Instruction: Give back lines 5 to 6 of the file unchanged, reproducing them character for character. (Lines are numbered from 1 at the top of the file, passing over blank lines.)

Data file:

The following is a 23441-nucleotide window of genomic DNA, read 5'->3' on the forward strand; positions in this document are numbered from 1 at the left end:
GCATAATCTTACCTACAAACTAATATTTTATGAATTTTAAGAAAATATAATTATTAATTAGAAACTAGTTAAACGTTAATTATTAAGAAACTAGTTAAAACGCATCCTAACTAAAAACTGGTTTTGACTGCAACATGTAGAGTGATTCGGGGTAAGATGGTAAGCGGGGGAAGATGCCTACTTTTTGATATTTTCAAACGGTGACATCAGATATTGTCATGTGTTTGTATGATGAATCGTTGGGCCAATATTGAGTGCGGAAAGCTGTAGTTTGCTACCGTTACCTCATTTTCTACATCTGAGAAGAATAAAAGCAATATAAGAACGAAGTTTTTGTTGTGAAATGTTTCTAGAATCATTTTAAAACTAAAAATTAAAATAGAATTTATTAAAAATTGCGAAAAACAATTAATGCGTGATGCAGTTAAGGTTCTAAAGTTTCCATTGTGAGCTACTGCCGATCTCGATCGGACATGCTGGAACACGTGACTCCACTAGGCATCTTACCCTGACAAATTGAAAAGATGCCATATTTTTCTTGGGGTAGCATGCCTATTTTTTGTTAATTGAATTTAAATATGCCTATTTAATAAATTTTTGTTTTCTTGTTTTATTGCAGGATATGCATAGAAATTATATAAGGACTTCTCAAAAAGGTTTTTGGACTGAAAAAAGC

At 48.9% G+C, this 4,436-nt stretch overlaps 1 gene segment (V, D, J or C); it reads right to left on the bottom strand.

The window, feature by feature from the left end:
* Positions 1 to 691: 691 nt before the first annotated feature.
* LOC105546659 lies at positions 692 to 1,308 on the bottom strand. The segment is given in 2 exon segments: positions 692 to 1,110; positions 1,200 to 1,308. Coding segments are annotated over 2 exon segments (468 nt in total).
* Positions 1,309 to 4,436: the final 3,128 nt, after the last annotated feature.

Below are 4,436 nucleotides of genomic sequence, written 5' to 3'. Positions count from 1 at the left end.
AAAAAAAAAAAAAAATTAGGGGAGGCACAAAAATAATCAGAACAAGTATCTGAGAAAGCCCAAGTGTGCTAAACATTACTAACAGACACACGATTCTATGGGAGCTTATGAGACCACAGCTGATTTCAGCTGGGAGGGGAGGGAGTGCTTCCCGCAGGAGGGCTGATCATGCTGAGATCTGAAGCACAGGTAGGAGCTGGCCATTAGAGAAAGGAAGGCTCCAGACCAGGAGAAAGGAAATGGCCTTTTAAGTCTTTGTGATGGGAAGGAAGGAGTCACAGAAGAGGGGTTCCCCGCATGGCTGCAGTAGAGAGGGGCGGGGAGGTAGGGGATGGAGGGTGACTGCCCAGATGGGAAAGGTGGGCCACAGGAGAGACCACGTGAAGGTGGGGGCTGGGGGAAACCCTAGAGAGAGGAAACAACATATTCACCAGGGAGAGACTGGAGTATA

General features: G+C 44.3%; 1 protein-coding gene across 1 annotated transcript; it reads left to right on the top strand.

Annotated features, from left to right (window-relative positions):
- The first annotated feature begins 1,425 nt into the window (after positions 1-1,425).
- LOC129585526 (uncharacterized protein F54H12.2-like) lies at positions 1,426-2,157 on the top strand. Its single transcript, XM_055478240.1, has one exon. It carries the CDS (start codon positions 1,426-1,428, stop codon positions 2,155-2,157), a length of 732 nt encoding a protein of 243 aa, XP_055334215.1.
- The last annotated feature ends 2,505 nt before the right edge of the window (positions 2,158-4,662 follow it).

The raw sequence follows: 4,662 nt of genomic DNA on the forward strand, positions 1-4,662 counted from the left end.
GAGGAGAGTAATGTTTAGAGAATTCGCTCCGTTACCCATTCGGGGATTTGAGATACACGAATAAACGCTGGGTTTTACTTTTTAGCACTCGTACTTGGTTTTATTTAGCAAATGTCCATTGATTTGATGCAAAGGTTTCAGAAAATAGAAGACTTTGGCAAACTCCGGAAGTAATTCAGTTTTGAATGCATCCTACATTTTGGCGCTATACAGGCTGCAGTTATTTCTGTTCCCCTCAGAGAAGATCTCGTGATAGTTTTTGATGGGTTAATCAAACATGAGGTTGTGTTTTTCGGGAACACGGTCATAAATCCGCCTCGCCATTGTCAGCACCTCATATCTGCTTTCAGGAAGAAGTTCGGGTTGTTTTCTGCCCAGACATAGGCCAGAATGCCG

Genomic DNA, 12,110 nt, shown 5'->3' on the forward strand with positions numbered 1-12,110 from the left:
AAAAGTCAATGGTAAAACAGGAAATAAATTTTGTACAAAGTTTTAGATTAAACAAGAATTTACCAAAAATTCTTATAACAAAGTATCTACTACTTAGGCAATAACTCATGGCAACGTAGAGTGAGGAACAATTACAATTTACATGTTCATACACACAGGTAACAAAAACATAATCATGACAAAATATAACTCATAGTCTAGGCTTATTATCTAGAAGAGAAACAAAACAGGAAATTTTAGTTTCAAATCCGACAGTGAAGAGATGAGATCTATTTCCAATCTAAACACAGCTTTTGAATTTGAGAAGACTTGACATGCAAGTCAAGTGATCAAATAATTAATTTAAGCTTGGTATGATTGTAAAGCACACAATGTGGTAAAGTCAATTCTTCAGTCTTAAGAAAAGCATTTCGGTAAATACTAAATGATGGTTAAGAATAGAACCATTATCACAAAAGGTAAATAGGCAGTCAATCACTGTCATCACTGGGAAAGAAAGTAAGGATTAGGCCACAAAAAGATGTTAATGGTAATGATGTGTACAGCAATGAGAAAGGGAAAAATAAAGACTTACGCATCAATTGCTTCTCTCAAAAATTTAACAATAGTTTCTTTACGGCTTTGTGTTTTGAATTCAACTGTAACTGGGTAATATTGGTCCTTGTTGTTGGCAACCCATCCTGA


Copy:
* Positions 1 to 691: 691 nt before the first annotated feature.
* LOC105546659 lies at positions 692 to 1,308 on the bottom strand. The segment is given in 2 exon segments: positions 692 to 1,110; positions 1,200 to 1,308. Coding segments are annotated over 2 exon segments (468 nt in total).